Ping and Pong packets were assembled considering \(L_1 = L_2 = 32\), \(L_3=0\) and 500 symbols of payload data with an uncoded QPSK modulation. It is to be noted that it does not matter if the payload data is sent in the backward (\(D_2 = 500\) QPSK symbols, \(D_3 = 0\)) or forward (\(D_2 = 0\), \(D_3 = 500\) QPSK symbols) Pong transmissions. Both cases are equivalent in terms of the BER of the payload data as long as there is no reestimation of the respective singular vector, i.e., as long as \(L_3=0\), which was always the case. Each PPP composed this way was transmitted over one million channel realizations.
The bit error rate (BER) performance of the proposed technique in \(2 \times 2\) and \(4 \times 4\) MIMO configurations is presented in Figs. 4 and 5, respectively. Both graphs also show the BER performance of a singleinput singleoutput (SISO) channel with flat Rayleigh fading, of maximum ratio combining (MRC) receive diversity [6], of the iterative method presented by Tang [17] and of SVD beamforming with ideal channel knowledge and ideal SVD computation. In the case of \(2 \times 2\) MIMO links, the BER performance of Alamouti coding is also presented [30]. To make a fair comparison, for all cases we considered the same total number of symbols used for channel training (considering both link directions) and the same total sum of signal power transmitted among all antenna branches. This means that in all cases the total energy spent for training transmissions is the same. All schemes used LS channel estimation. We observe for \(2 \times 2\) that the SNR loss with respect to ideal SVD beamforming (curve SVDBFIdeal) is approximately 1 dB for the RCPA version (PIA with \(m=1\) iteration) and approximately 0.1 dB with \(m=4\) iterations (Fig. 4). In \(4 \times 4\) the respective losses are approximately 2 dB and 0.7 dB (Fig. 5). It is also apparent that the proposed PPP method outperforms the BER of receive MRC, Alamouti and Tang in both MIMO configurations, even when the RCPA is used.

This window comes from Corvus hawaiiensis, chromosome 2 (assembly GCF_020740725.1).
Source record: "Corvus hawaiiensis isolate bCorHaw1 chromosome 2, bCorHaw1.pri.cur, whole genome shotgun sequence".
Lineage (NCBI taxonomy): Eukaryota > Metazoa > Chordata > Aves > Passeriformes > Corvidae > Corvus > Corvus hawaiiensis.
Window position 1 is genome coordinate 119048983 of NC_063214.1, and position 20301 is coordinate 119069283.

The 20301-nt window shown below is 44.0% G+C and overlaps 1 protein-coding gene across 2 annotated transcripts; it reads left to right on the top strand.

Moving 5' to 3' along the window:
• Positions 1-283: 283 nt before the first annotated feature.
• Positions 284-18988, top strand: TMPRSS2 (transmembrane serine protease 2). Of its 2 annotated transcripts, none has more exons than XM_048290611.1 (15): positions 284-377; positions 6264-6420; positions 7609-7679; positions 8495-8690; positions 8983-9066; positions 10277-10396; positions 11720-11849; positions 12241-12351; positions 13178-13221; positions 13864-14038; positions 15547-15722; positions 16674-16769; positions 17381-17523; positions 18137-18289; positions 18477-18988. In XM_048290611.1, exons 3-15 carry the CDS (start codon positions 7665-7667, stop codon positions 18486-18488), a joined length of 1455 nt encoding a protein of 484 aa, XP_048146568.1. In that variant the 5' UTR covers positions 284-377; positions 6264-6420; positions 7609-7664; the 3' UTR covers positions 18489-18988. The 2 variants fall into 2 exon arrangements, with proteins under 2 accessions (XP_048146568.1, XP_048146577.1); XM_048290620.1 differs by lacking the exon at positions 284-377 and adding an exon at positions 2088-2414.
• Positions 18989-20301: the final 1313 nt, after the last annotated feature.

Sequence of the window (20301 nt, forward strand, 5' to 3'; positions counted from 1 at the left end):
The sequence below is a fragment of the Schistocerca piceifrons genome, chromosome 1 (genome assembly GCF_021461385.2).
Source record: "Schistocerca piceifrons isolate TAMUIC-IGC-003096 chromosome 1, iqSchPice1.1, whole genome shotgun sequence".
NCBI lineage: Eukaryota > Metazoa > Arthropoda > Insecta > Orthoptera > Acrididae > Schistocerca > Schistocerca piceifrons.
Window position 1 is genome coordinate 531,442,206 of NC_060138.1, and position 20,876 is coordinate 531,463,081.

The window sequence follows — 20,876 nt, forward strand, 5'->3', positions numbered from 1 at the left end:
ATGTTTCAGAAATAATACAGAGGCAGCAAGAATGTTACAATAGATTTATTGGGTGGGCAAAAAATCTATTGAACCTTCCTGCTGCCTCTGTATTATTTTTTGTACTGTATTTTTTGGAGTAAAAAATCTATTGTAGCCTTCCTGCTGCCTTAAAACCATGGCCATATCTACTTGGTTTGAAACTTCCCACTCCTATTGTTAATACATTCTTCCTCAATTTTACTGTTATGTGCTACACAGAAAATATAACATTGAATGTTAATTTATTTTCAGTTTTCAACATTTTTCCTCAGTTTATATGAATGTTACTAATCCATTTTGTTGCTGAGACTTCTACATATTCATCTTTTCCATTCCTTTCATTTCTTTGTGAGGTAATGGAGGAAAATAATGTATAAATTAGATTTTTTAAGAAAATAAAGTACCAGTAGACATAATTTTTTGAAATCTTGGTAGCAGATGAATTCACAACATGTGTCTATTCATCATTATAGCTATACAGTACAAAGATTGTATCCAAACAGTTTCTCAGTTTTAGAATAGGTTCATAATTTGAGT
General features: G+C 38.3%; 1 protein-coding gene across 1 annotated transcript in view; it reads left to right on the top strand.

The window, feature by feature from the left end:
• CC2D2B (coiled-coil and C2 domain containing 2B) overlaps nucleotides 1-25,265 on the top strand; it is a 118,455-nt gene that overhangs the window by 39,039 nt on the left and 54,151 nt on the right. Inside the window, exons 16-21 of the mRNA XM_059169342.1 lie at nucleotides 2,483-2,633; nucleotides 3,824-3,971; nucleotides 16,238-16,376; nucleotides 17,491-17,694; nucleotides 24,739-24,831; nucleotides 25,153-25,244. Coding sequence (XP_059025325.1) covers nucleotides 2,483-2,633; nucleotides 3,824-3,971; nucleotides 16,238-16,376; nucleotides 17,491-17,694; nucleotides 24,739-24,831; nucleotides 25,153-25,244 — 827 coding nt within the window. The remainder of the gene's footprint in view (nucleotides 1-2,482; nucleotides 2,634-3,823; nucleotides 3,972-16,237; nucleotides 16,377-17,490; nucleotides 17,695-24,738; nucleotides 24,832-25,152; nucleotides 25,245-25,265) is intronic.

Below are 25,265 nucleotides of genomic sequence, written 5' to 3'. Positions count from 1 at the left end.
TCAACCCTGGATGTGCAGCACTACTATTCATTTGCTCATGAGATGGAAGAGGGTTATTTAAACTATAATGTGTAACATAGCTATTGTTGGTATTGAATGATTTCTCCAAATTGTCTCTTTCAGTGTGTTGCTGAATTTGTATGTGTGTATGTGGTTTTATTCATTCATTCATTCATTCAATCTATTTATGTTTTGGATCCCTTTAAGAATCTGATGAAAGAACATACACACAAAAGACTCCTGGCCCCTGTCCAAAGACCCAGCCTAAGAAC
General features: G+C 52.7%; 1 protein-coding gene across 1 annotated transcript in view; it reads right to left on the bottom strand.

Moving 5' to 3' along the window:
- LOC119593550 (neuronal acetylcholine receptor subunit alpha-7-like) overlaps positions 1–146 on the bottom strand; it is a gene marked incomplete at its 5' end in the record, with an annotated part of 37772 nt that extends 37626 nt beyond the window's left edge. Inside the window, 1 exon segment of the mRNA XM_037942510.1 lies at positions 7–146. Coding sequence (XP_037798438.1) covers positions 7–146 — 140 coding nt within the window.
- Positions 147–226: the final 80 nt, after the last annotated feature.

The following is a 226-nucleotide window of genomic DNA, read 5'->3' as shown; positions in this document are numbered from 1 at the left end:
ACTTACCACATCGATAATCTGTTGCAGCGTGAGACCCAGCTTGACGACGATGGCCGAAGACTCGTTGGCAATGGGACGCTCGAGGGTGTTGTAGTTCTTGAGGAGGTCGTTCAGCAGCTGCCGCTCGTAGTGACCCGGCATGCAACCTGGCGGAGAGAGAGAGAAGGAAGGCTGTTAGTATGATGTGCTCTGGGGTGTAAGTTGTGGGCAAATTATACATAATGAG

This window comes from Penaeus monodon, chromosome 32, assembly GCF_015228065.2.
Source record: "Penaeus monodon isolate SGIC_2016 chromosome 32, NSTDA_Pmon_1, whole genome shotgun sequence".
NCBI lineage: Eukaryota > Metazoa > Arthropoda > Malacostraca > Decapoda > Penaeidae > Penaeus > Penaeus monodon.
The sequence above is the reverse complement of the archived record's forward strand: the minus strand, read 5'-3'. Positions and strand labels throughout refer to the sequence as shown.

The above results suggest that the SNR loss grows with MIMO channel size. In order to explore this aspect, we performed additional BER simulations of MIMO constellations of sizes \(8 \times 8\), \(16 \times 16\), \(32 \times 32\) and \(64 \times 64\). The BER performance of SVD beamforming with least squares channel estimation and ideal SVD computation was also assessed by simulation. This performance provides a bestcase performance reference for the proposed iterative method. Preambles with 64 symbols were used in all cases. The corresponding SNR losses with respect to ideal SVD beamforming (ideal channel knowledge and ideal SVD computation) at \(\text{BER}=10^{3}\) are shown in Fig. 6. While the SNR loss of the proposed method clearly grows with antenna array size, even the worstcase performance of RCPA stays within 1 dB of the bestcase performance given by SVD beamforming with LS channel estimation. With respect to this latter case, the performance loss of the proposed method with \(m=8\) iterations is negligible. The overall BER performance of the proposed method at 64 antennas ranges between 5 dB and 6 dB of SNR loss with respect to ideal SVD beamforming. This is smaller than the loss observed for MRC diversity even at \(2 \times 2\) and \(4 \times 4\) configurations (cf. Figs. 4, 5).